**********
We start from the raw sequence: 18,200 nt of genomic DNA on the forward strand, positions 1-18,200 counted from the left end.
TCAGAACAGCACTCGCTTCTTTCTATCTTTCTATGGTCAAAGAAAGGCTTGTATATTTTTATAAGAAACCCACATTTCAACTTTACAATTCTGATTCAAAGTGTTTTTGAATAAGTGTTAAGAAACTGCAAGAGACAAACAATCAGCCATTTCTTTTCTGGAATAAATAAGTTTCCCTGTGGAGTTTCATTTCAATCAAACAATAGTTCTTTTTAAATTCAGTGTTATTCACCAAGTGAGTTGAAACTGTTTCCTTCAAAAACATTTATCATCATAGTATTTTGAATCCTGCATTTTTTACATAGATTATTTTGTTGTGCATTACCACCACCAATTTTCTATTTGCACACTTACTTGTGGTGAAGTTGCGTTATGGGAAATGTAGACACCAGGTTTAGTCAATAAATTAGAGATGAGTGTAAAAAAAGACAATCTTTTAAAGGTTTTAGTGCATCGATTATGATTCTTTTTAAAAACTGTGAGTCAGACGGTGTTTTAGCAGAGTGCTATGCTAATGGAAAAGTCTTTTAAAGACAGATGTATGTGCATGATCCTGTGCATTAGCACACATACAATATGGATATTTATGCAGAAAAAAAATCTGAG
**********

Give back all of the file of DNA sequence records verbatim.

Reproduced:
We start from the raw sequence: 18,200 nt of genomic DNA on the forward strand, positions 1-18,200 counted from the left end.
TCAGAACAGCACTCGCTTCTTTCTATCTTTCTATGGTCAAAGAAAGGCTTGTATATTTTTATAAGAAACCCACATTTCAACTTTACAATTCTGATTCAAAGTGTTTTTGAATAAGTGTTAAGAAACTGCAAGAGACAAACAATCAGCCATTTCTTTTCTGGAATAAATAAGTTTCCCTGTGGAGTTTCATTTCAATCAAACAATAGTTCTTTTTAAATTCAGTGTTATTCACCAAGTGAGTTGAAACTGTTTCCTTCAAAAACATTTATCATCATAGTATTTTGAATCCTGCATTTTTTACATAGATTATTTTGTTGTGCATTACCACCACCAATTTTCTATTTGCACACTTACTTGTGGTGAAGTTGCGTTATGGGAAATGTAGACACCAGGTTTAGTCAATAAATTAGAGATGAGTGTAAAAAAAGACAATCTTTTAAAGGTTTTAGTGCATCGATTATGATTCTTTTTAAAAACTGTGAGTCAGACGGTGTTTTAGCAGAGTGCTATGCTAATGGAAAAGTCTTTTAAAGACAGATGTATGTGCATGATCCTGTGCATTAGCACACATACAATATGGATATTTATGCAGAAAAAAAATCTGAG